However, as in the past, the prospect of a major disruption of maritime traffic in the Strait risks damaging Iranian interests. US and allied military capabilities in the region remain formidable. This makes a prolonged outright closure of the Strait appear unlikely.
Nevertheless, such threats can and do raise tensions in global energy markets and leave the United States and other global oil consumers to consider the risks of another potential conflict in the Middle East. This report explains Iranian threats to the Strait of Hormuz, and analyzes the implications of some scenarios for potential US or international conflict with Iran. These scenarios include:
* Outright Closure. An outright closure of the Strait of Hormuz, a major artery of the global oil market, would be an unprecedented disruption of global oil supply and contribute to higher global oil prices. However, at present, this appears to be a low probability event.
Were this to occur, it is not likely to be prolonged. It would likely trigger a military response from the United States and others, which could reach beyond simply reestablishing Strait transit. Iran would also alienate countries that currently oppose broader oil sanctions. Iran could become more likely to actually pursue this if few or no countries were willing to import its oil.
* Harassment and/or Infrastructure Damage. Iran could harass tanker traffic through the Strait through a range of measures without necessarily shutting down all traffic. This took place during the Iran-Iraq war in the 1980s. Also, critical energy production and export infrastructure could be damaged as a result of military action by Iran, the United States, or other actors.
Harassment or infrastructure damage could contribute to lower exports of oil from the Persian Gulf, greater uncertainty around oil supply, higher shipping costs, and consequently higher oil prices. However, harassment also runs the risk of triggering a military response and alienating Iran's remaining oil customers.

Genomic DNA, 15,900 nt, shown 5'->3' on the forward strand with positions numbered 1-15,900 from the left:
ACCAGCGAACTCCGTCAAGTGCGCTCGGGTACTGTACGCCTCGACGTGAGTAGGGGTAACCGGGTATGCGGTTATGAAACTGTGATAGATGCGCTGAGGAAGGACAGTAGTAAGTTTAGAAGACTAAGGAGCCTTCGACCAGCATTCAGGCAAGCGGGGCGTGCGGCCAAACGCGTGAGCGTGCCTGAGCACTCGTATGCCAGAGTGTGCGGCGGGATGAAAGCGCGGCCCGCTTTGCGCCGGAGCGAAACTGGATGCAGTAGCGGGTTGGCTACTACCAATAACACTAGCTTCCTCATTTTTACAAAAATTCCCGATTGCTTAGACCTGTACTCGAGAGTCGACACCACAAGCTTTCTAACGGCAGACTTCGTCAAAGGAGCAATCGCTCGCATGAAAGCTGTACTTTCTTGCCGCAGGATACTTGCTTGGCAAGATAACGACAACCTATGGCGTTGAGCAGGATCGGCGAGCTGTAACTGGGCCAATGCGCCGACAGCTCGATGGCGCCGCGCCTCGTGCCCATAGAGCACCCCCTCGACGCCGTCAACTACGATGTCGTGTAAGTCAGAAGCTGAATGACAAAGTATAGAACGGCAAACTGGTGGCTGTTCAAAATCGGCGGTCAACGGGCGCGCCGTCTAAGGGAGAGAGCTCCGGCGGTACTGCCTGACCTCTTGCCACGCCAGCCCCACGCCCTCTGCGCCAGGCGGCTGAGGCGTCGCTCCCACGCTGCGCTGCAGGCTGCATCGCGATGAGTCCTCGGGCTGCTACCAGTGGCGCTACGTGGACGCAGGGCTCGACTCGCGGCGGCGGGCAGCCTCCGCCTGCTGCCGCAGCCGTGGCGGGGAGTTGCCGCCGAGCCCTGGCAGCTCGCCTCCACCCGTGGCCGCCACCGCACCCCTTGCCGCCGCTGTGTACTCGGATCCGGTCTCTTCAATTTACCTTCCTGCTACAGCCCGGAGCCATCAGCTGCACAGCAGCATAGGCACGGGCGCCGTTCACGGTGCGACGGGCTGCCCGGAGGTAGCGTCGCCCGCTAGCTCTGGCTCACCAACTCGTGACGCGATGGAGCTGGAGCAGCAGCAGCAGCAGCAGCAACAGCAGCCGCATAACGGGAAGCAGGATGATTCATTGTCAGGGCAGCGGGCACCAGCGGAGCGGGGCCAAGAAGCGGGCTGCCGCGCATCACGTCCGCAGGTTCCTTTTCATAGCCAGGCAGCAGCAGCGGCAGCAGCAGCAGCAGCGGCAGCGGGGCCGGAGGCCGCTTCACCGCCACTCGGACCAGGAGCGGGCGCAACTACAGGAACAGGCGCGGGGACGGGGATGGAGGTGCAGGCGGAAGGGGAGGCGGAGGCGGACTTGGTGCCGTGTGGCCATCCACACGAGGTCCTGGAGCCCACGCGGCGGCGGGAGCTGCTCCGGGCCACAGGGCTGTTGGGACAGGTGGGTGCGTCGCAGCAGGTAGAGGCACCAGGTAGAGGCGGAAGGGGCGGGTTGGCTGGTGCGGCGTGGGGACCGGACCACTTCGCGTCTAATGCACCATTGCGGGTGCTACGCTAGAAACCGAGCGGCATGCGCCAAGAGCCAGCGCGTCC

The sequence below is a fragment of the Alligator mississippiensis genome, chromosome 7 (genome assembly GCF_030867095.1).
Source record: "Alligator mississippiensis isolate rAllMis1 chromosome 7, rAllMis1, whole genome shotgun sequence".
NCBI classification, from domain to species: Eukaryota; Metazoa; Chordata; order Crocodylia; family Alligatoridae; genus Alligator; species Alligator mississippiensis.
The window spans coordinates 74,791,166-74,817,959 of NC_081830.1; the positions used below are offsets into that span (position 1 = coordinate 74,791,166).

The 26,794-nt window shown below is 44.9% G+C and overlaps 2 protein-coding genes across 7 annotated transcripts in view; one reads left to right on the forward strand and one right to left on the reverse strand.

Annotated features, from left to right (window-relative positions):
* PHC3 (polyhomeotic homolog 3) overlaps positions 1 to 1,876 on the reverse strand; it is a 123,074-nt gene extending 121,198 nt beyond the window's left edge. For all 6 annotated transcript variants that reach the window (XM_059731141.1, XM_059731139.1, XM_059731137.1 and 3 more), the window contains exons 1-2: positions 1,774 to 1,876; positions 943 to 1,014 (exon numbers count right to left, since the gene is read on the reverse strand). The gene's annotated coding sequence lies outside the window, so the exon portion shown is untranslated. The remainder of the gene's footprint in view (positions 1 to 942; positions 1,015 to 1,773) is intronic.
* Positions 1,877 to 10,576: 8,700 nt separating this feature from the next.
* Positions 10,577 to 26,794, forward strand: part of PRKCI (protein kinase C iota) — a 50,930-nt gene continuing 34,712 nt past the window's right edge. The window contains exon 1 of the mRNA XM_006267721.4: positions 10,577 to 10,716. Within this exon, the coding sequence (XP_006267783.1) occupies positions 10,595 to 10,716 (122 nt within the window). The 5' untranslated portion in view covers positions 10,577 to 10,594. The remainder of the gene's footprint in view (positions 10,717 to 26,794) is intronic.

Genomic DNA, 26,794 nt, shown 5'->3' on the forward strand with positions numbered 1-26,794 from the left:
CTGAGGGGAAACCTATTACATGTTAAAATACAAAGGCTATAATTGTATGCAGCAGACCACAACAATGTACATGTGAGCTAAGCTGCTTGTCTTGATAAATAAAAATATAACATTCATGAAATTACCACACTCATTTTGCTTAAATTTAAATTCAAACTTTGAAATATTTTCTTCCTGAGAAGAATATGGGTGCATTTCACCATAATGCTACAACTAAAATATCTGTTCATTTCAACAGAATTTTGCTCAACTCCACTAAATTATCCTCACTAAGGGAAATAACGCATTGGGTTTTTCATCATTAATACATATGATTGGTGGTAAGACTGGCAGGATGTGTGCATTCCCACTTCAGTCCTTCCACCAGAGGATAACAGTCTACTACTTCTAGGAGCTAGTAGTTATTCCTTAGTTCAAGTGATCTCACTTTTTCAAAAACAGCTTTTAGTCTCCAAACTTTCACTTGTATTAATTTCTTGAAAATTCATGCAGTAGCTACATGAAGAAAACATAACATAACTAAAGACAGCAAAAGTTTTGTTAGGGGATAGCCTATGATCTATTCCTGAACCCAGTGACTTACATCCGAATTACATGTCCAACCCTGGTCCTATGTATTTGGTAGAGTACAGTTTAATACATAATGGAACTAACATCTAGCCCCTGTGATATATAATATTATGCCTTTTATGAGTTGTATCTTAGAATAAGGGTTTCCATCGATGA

* Continued Threats. Iranian officials could continue to make threatening statements without taking action. This could still raise energy market tensions and contribute to higher oil prices, though only to the degree that oil market participants take such threats seriously.
If an oil disruption does occur, the United States has the option of temporarily offsetting its effects through the release of oil from the Strategic Petroleum Reserve. Such action could be coordinated with other countries that hold strategic reserves, as was done with other members of the International Energy Agency after the disruption of Libyan crude supplies in 2011.
Iran's threats suggest to many experts that international and multilateral sanctions -- and the prospect of additional sanctions -- have begun to affect its political and strategic calculations. The threats have been coupled with a publicly announced agreement by Iran to resume talks with six countries on measures that would assure the international community that Iran's nuclear program is used for purely peaceful purposes.
Some experts believe that the pressure on Iran's economy, and its agreement to renewed talks, provide the best opportunity in at least two years to reach agreement with Iran on curbing its nuclear program.
For the complete report go to: